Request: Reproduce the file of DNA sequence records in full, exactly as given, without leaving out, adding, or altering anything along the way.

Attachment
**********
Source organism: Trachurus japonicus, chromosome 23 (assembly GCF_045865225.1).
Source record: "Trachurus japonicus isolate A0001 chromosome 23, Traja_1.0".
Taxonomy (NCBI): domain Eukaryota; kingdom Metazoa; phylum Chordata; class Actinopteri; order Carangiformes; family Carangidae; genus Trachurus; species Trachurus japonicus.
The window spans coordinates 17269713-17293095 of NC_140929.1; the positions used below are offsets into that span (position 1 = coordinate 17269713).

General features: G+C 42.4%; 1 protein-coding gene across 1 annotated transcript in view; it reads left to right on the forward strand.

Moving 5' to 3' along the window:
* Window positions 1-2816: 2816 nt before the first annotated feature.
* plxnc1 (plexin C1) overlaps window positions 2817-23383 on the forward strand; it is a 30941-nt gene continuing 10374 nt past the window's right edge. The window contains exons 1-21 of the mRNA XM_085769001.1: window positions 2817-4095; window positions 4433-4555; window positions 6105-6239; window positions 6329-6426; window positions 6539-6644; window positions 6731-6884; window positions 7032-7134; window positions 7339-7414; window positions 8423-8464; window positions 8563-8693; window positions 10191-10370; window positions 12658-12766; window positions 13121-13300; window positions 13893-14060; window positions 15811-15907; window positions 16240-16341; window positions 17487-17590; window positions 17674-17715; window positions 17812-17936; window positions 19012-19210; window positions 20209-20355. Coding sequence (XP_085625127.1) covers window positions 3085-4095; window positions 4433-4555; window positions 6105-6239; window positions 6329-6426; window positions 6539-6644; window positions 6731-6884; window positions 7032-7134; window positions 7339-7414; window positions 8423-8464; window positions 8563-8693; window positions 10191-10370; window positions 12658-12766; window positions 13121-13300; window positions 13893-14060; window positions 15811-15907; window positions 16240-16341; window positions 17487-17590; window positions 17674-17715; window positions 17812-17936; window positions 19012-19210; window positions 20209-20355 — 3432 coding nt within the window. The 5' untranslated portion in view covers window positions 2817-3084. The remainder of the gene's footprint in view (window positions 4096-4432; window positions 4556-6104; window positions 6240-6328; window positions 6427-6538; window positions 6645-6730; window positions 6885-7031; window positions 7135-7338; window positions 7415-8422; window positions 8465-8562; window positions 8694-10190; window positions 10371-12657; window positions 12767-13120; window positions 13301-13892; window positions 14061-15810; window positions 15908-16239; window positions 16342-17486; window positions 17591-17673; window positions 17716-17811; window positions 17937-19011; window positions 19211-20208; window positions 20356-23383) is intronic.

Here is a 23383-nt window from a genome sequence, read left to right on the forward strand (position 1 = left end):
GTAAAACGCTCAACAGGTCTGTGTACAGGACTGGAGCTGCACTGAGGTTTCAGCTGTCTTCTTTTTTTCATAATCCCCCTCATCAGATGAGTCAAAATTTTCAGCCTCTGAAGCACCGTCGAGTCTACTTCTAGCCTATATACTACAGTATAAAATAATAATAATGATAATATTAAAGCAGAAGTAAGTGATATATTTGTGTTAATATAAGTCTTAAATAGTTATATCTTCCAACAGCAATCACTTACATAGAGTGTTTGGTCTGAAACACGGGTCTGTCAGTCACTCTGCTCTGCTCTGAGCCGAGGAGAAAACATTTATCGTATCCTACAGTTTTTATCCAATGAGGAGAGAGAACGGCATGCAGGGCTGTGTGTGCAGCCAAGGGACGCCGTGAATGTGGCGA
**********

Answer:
Source organism: Trachurus japonicus, chromosome 23 (assembly GCF_045865225.1).
Source record: "Trachurus japonicus isolate A0001 chromosome 23, Traja_1.0".
Taxonomy (NCBI): domain Eukaryota; kingdom Metazoa; phylum Chordata; class Actinopteri; order Carangiformes; family Carangidae; genus Trachurus; species Trachurus japonicus.
The window spans coordinates 17269713-17293095 of NC_140929.1; the positions used below are offsets into that span (position 1 = coordinate 17269713).

General features: G+C 42.4%; 1 protein-coding gene across 1 annotated transcript in view; it reads left to right on the forward strand.

Moving 5' to 3' along the window:
* Window positions 1-2816: 2816 nt before the first annotated feature.
* plxnc1 (plexin C1) overlaps window positions 2817-23383 on the forward strand; it is a 30941-nt gene continuing 10374 nt past the window's right edge. The window contains exons 1-21 of the mRNA XM_085769001.1: window positions 2817-4095; window positions 4433-4555; window positions 6105-6239; window positions 6329-6426; window positions 6539-6644; window positions 6731-6884; window positions 7032-7134; window positions 7339-7414; window positions 8423-8464; window positions 8563-8693; window positions 10191-10370; window positions 12658-12766; window positions 13121-13300; window positions 13893-14060; window positions 15811-15907; window positions 16240-16341; window positions 17487-17590; window positions 17674-17715; window positions 17812-17936; window positions 19012-19210; window positions 20209-20355. Coding sequence (XP_085625127.1) covers window positions 3085-4095; window positions 4433-4555; window positions 6105-6239; window positions 6329-6426; window positions 6539-6644; window positions 6731-6884; window positions 7032-7134; window positions 7339-7414; window positions 8423-8464; window positions 8563-8693; window positions 10191-10370; window positions 12658-12766; window positions 13121-13300; window positions 13893-14060; window positions 15811-15907; window positions 16240-16341; window positions 17487-17590; window positions 17674-17715; window positions 17812-17936; window positions 19012-19210; window positions 20209-20355 — 3432 coding nt within the window. The 5' untranslated portion in view covers window positions 2817-3084. The remainder of the gene's footprint in view (window positions 4096-4432; window positions 4556-6104; window positions 6240-6328; window positions 6427-6538; window positions 6645-6730; window positions 6885-7031; window positions 7135-7338; window positions 7415-8422; window positions 8465-8562; window positions 8694-10190; window positions 10371-12657; window positions 12767-13120; window positions 13301-13892; window positions 14061-15810; window positions 15908-16239; window positions 16342-17486; window positions 17591-17673; window positions 17716-17811; window positions 17937-19011; window positions 19211-20208; window positions 20356-23383) is intronic.

Here is a 23383-nt window from a genome sequence, read left to right on the forward strand (position 1 = left end):
GTAAAACGCTCAACAGGTCTGTGTACAGGACTGGAGCTGCACTGAGGTTTCAGCTGTCTTCTTTTTTTCATAATCCCCCTCATCAGATGAGTCAAAATTTTCAGCCTCTGAAGCACCGTCGAGTCTACTTCTAGCCTATATACTACAGTATAAAATAATAATAATGATAATATTAAAGCAGAAGTAAGTGATATATTTGTGTTAATATAAGTCTTAAATAGTTATATCTTCCAACAGCAATCACTTACATAGAGTGTTTGGTCTGAAACACGGGTCTGTCAGTCACTCTGCTCTGCTCTGAGCCGAGGAGAAAACATTTATCGTATCCTACAGTTTTTATCCAATGAGGAGAGAGAACGGCATGCAGGGCTGTGTGTGCAGCCAAGGGACGCCGTGAATGTGGCGA